About the Journal

Focus, Scope, and History

BirdsCaribbean (formerly Society for the Conservation and Study of Caribbean Birds) publishes The Journal of Caribbean Ornithology, a peer-reviewed journal covering all aspects of ornithology within the Caribbean region.  We welcome manuscripts covering the biology, ecology, behavior, life history, and conservation of Caribbean birds.  Submission types include full length manuscripts presenting original research, notes on field observations, review and synthesis papers, and book reviews. 

Since the journal’s humble inception as El Pitirre, the society's newsletter, in 1988, James W. Wiley single-handedly edited 17 volumes of the journal, which gradually increased in quantity and quality over the years as it transformed into a reputable scientific journal. In 2003 (volume 16) the journal's name changed to The Journal of Caribbean Ornithology to better reflect the journal's content. 

Dr. Floyd Hayes took over editorship of the journal in 2005 with volume 18.  Dr. Hayes has since done a fantastic job editing 7 volumes of the journal and seeing it through to its transition to open-access and on-line submission.  Dr. Hayes continued to act as a managing editor of JCO as the journal transitioned, with volume 26, to the new editor-in-chief, Dr. Jason Townsend. Dr. Townsend has overseen the journal ever since.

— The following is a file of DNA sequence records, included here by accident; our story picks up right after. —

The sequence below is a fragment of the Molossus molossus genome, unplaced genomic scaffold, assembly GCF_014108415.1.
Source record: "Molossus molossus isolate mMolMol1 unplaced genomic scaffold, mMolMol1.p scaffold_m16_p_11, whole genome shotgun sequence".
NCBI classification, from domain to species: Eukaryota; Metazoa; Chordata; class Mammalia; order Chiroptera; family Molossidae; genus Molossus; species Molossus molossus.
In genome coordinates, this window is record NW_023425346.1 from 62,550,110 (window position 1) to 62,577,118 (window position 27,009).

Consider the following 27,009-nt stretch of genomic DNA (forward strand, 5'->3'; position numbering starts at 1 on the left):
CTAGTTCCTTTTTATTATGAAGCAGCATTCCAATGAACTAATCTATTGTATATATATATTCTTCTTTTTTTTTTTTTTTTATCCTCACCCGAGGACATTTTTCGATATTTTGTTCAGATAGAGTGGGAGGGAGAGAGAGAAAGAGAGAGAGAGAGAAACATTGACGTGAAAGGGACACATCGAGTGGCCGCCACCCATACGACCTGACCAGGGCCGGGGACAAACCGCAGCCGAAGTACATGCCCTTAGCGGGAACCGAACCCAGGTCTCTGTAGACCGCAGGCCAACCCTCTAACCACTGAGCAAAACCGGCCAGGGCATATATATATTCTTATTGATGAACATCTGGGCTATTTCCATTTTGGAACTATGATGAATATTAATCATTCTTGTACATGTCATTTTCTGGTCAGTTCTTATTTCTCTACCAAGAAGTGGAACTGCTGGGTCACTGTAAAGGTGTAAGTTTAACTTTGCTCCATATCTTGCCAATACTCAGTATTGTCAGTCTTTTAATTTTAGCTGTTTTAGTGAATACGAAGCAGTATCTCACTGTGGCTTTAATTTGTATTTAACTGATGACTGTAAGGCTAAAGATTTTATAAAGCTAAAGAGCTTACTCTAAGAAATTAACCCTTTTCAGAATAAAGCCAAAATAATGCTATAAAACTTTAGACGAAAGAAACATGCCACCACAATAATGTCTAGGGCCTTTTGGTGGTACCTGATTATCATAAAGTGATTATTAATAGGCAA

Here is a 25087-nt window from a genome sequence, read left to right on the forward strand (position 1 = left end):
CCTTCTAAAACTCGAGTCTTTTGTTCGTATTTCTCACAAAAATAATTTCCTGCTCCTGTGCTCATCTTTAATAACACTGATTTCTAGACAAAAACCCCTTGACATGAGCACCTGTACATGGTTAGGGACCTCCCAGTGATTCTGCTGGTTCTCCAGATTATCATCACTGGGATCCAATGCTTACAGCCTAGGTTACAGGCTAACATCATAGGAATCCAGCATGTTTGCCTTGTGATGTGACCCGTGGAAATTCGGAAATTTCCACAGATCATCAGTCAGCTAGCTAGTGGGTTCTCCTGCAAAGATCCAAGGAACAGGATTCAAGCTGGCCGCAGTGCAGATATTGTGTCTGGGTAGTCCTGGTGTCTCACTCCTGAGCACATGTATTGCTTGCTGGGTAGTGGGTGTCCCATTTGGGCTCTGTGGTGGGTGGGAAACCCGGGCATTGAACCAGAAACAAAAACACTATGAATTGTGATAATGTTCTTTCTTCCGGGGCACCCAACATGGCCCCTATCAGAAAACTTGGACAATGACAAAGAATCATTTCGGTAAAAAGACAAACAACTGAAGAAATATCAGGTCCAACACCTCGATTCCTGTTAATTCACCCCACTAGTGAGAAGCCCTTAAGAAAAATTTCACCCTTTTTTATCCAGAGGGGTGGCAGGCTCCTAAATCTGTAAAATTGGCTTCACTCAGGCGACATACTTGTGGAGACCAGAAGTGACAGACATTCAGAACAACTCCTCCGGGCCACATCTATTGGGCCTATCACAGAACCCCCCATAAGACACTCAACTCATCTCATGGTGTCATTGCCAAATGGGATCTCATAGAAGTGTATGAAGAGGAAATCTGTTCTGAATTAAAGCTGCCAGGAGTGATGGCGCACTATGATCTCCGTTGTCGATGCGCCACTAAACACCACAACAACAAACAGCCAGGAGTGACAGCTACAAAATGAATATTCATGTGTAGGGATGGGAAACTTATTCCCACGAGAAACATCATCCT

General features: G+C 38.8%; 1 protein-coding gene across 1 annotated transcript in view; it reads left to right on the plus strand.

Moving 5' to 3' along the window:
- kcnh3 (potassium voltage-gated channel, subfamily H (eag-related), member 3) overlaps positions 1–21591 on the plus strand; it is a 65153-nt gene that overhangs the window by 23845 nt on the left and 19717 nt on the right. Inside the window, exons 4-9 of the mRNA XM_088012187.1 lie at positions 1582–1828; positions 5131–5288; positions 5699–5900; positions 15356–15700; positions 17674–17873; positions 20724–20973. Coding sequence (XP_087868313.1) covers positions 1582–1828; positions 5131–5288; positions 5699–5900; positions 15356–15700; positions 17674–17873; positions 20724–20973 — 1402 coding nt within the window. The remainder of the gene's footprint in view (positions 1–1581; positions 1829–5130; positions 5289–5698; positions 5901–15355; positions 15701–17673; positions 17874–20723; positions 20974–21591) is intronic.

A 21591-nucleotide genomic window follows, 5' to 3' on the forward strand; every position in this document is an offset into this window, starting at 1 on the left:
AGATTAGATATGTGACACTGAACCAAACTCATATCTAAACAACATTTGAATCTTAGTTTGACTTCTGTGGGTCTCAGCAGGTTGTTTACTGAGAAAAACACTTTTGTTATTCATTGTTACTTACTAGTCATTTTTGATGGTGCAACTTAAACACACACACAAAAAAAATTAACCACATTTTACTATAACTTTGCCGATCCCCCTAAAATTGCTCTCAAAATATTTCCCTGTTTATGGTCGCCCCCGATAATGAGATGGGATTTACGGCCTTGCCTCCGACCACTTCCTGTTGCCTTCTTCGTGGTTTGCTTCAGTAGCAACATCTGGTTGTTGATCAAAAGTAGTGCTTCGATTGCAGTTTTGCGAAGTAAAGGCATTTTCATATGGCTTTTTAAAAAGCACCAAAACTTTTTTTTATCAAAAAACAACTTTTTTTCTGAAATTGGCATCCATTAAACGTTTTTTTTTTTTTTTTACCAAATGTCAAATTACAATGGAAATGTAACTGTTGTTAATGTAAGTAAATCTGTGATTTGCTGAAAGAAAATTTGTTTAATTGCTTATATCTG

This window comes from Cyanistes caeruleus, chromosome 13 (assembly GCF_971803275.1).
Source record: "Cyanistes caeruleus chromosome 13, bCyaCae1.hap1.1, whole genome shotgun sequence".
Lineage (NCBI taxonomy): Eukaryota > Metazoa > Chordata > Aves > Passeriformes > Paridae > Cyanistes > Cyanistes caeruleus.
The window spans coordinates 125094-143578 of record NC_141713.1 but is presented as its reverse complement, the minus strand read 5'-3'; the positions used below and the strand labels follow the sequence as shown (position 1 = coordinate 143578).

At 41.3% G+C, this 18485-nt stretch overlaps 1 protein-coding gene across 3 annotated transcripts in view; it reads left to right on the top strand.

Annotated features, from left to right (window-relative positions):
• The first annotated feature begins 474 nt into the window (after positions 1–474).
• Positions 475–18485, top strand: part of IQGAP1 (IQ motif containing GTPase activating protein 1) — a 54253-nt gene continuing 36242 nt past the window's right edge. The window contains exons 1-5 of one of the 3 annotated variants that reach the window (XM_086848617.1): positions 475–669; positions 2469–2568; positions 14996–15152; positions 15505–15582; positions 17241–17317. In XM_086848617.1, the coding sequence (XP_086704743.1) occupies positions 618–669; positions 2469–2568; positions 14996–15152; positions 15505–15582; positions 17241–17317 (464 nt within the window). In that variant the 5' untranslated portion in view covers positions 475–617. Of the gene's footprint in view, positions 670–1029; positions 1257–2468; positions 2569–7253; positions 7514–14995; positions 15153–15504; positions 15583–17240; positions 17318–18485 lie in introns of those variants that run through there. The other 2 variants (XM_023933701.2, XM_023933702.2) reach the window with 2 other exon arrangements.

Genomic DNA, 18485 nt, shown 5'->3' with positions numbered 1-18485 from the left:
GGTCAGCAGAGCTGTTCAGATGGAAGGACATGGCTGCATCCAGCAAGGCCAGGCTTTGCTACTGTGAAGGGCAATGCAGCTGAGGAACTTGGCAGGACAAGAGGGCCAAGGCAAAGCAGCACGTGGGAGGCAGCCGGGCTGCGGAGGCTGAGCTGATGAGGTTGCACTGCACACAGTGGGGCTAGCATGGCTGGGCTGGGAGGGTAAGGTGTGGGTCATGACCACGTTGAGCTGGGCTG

Photo by Frantz Delcroix

Peer Review Process

All full-length manuscripts and review papers are sent to 2-3 reviewers who are asked to judge the suitability of the material for publication in JCO.  All shorter notes are sent to at least one reviewer.

Manuscripts are evaluated on the following basis:

*soundness and defensibiliy of the observations and or experiments

*whether the topic is appropriate for the journal's focus

*clarity of writing

Normal turn-around time on manuscript decisions is 4-6 months.


Open Access Policy

This journal provides immediate open access to its content on the principle that making research freely available to the public supports a greater global exchange of knowledge.



 Photo by Frantz Delcroix